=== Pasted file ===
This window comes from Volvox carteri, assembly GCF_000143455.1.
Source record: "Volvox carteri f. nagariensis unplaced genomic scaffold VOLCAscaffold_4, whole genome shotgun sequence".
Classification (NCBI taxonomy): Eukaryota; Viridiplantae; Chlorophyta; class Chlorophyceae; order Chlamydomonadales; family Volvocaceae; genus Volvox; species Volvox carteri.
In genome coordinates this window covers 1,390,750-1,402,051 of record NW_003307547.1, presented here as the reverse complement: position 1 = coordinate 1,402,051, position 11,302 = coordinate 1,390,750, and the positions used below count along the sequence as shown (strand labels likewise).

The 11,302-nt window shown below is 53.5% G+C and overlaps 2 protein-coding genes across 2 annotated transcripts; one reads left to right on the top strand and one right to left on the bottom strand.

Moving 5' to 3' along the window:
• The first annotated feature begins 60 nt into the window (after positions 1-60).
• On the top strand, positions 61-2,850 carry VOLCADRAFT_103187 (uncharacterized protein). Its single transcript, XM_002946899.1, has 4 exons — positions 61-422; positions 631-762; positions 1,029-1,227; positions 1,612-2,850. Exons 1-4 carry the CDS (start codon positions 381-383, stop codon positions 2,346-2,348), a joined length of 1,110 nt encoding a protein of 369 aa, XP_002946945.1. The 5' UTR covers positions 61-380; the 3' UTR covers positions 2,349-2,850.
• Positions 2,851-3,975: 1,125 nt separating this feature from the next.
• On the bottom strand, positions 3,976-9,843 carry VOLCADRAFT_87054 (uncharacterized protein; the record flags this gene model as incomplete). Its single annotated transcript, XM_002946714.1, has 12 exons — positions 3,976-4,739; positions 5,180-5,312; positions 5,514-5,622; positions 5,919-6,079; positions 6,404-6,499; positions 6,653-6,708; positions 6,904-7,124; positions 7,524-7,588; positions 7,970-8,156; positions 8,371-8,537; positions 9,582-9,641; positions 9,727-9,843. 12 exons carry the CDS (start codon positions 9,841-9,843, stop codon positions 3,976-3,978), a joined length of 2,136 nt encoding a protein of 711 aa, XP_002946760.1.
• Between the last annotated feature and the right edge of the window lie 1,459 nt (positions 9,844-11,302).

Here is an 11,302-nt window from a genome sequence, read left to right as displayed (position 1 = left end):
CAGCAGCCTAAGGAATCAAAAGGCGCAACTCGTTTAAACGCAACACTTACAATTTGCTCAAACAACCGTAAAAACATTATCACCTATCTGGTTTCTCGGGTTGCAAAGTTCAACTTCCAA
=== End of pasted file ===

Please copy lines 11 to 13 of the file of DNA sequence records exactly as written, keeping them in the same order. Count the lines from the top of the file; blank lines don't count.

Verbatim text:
• Between the last annotated feature and the right edge of the window lie 1,459 nt (positions 9,844-11,302).

Here is an 11,302-nt window from a genome sequence, read left to right as displayed (position 1 = left end):
CAGCAGCCTAAGGAATCAAAAGGCGCAACTCGTTTAAACGCAACACTTACAATTTGCTCAAACAACCGTAAAAACATTATCACCTATCTGGTTTCTCGGGTTGCAAAGTTCAACTTCCAA